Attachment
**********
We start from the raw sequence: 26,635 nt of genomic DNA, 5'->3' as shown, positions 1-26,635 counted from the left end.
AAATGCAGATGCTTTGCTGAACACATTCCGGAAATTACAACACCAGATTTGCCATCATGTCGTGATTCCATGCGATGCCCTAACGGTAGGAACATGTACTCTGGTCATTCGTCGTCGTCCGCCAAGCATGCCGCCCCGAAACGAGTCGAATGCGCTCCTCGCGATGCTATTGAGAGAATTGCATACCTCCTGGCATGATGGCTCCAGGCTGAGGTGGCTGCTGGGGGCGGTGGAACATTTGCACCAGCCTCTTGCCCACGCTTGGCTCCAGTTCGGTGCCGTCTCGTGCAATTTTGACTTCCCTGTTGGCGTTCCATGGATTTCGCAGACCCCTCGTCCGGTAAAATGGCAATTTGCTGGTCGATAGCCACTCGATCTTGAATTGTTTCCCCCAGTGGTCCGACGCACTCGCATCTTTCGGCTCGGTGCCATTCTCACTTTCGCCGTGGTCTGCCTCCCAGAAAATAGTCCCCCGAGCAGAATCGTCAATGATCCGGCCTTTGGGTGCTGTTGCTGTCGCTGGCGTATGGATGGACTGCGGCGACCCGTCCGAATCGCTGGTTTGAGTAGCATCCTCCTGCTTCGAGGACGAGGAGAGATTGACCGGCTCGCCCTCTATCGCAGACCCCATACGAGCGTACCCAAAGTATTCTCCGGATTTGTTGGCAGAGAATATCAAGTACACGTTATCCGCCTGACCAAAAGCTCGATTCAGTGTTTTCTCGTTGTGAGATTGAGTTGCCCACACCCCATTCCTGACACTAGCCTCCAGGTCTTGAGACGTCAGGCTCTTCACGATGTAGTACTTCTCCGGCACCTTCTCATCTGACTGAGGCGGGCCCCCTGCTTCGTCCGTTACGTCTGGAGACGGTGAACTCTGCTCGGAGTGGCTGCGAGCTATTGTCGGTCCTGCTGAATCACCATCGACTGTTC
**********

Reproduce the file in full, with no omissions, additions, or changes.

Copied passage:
We start from the raw sequence: 26,635 nt of genomic DNA, 5'->3' as shown, positions 1-26,635 counted from the left end.
AAATGCAGATGCTTTGCTGAACACATTCCGGAAATTACAACACCAGATTTGCCATCATGTCGTGATTCCATGCGATGCCCTAACGGTAGGAACATGTACTCTGGTCATTCGTCGTCGTCCGCCAAGCATGCCGCCCCGAAACGAGTCGAATGCGCTCCTCGCGATGCTATTGAGAGAATTGCATACCTCCTGGCATGATGGCTCCAGGCTGAGGTGGCTGCTGGGGGCGGTGGAACATTTGCACCAGCCTCTTGCCCACGCTTGGCTCCAGTTCGGTGCCGTCTCGTGCAATTTTGACTTCCCTGTTGGCGTTCCATGGATTTCGCAGACCCCTCGTCCGGTAAAATGGCAATTTGCTGGTCGATAGCCACTCGATCTTGAATTGTTTCCCCCAGTGGTCCGACGCACTCGCATCTTTCGGCTCGGTGCCATTCTCACTTTCGCCGTGGTCTGCCTCCCAGAAAATAGTCCCCCGAGCAGAATCGTCAATGATCCGGCCTTTGGGTGCTGTTGCTGTCGCTGGCGTATGGATGGACTGCGGCGACCCGTCCGAATCGCTGGTTTGAGTAGCATCCTCCTGCTTCGAGGACGAGGAGAGATTGACCGGCTCGCCCTCTATCGCAGACCCCATACGAGCGTACCCAAAGTATTCTCCGGATTTGTTGGCAGAGAATATCAAGTACACGTTATCCGCCTGACCAAAAGCTCGATTCAGTGTTTTCTCGTTGTGAGATTGAGTTGCCCACACCCCATTCCTGACACTAGCCTCCAGGTCTTGAGACGTCAGGCTCTTCACGATGTAGTACTTCTCCGGCACCTTCTCATCTGACTGAGGCGGGCCCCCTGCTTCGTCCGTTACGTCTGGAGACGGTGAACTCTGCTCGGAGTGGCTGCGAGCTATTGTCGGTCCTGCTGAATCACCATCGACTGTTC